Dissent, Diplomacy and Drama at the Venice Biennale

The “Biennale of Dissent” highlighted artists from the Soviet Union and other Communist bloc countries, such as Czechoslovakia, showcasing Soviet art, theater and film made by dissidents at home and abroad.

The art exhibition, “New Art From the Soviet Union. an Unofficial Perspective,” featured some 300 works by 70 Soviet artists who were not sanctioned by the state, angering Soviet authorities, which pulled out of the Biennale for a few years.

After the Cold War ended, the Biennale reflected a changed world. The German conceptual artist Hans Haacke created the installation piece “Failed Hope” by smashing the stone floor of his country’s pavilion, where Hitler had once stood, and leaving it in fragments. Alexander Alberro, a professor of art history at Barnard College and Columbia University, explained that the installation was one of several works that year that “dealt with the new world order in a number of ways. You could call it the first Biennale in a truly global context.”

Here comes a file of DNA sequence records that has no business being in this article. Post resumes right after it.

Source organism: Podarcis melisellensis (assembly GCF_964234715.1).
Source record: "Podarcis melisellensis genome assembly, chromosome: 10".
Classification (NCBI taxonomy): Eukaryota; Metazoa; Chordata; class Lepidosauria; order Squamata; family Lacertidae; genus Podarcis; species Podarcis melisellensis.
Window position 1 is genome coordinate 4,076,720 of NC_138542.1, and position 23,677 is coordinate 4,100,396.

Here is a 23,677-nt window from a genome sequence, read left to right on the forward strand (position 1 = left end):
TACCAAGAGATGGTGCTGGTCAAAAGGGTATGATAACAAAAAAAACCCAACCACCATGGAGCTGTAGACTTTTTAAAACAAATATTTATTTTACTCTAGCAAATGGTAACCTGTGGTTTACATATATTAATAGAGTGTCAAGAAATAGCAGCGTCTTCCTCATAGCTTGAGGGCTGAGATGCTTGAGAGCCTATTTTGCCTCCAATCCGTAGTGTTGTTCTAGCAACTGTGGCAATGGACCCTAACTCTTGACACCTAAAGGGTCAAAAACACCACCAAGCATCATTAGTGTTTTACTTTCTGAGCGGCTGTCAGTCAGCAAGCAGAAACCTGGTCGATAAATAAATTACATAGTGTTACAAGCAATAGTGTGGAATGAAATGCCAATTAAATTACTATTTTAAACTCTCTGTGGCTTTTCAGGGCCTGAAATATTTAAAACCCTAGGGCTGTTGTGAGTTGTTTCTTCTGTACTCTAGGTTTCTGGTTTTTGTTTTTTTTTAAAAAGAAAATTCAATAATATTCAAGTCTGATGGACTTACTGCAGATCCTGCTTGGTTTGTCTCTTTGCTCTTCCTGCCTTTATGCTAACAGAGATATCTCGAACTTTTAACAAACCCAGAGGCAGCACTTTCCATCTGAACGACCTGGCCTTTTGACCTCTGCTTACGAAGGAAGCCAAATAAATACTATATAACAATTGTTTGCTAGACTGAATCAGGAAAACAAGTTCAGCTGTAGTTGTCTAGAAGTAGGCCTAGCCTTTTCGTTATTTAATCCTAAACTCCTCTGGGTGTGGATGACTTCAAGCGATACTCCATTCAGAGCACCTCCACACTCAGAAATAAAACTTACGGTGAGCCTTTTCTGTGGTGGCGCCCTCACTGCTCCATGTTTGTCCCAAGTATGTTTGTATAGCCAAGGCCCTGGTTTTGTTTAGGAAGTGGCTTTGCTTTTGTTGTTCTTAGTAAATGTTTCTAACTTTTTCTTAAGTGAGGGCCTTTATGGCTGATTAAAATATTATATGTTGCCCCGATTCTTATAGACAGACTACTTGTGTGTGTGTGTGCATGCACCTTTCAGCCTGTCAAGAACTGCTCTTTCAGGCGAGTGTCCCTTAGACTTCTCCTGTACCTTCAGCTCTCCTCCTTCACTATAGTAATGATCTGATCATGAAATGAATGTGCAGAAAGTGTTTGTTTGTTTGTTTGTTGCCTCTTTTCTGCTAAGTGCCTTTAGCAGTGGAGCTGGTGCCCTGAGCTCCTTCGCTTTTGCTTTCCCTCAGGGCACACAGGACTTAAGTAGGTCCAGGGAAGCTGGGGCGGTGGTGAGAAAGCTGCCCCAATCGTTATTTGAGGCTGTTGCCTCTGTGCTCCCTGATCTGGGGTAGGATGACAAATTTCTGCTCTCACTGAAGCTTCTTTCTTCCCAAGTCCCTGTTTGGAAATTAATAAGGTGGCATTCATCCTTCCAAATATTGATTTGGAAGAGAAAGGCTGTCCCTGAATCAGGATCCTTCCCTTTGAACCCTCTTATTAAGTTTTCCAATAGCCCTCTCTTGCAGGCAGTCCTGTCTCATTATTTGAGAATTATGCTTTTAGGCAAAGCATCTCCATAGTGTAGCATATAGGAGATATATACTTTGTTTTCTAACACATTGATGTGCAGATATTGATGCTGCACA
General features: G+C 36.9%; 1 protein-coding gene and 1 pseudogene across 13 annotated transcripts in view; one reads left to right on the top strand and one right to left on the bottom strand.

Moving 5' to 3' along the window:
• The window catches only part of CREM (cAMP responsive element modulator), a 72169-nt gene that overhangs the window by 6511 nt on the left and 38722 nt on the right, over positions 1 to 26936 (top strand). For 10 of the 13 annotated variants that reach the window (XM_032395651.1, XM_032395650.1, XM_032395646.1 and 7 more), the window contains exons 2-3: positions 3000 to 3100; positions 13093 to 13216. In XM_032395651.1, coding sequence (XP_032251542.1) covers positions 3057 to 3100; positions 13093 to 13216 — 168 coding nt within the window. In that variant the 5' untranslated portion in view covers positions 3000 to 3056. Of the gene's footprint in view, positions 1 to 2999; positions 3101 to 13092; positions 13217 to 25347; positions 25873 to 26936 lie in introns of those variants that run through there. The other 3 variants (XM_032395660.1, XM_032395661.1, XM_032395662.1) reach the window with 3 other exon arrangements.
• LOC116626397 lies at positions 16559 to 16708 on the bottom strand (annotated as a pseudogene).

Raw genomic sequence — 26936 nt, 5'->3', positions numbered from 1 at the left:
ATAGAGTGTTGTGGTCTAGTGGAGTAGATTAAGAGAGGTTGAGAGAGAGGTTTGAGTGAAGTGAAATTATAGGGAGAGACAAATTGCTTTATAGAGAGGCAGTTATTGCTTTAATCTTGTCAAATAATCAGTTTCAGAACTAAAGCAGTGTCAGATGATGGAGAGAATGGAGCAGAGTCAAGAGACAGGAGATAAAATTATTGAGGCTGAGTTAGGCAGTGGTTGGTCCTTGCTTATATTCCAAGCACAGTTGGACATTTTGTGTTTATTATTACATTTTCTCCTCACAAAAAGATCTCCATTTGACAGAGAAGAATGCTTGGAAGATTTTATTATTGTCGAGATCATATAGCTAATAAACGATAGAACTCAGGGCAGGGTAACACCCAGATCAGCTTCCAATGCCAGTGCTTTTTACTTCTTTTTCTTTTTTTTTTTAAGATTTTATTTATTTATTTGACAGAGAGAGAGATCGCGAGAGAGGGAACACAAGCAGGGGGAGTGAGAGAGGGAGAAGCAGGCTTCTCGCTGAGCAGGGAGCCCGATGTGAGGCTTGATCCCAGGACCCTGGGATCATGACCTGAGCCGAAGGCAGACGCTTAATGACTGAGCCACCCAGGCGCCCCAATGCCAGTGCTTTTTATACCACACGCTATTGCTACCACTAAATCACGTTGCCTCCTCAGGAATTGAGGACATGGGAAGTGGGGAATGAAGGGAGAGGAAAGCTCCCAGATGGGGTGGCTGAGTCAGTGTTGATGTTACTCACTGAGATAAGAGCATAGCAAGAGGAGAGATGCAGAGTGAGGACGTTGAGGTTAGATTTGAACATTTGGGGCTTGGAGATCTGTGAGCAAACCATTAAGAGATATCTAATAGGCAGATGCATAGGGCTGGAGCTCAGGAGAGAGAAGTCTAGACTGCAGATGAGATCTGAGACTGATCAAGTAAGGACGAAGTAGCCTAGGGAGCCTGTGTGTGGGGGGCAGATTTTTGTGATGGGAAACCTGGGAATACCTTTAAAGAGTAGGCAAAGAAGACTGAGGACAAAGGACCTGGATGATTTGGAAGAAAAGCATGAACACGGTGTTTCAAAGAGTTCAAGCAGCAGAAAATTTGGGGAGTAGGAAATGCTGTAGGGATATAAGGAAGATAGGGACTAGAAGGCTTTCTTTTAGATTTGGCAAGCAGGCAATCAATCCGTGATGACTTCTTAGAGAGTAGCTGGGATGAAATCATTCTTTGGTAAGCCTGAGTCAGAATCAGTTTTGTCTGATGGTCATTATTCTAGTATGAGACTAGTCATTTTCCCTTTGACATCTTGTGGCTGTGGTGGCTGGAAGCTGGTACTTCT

In the midst of wars in Yugoslavia, the Serbian artist Marina Abramovic presented “Balkan Baroque,” an installation in which she sat in a pile of animal bones in a white dress, crying and singing Balkan folk songs while trying to scrub the bones clean, as blood stained her dress. Since it was summer in Venice, the piece had a powerful stench, leaving a lasting impression on visitors.

The Covid-19 pandemic postponed the 2020 Architectural Biennale for a year. While all national pavilions in the Giardini were closed in 2020, the central pavilion was devoted to one exhibition: “Le muses inquiete (The Disquieted Muses). When La Biennale di Venezia Meets History,” co-curated by Alemani, which used archival documents and art.

The 2021 edition of the Art Biennale was also postponed and took place in 2022. Alemani, its first Italian woman artistic director, curated the exhibition “The Milk of Dreams.” More than 80 percent of the works were by women and nonbinary artists. That event also marked another kind of opening up. Cameroon, Namibia, Nepal, Oman and Uganda participated for the first time.

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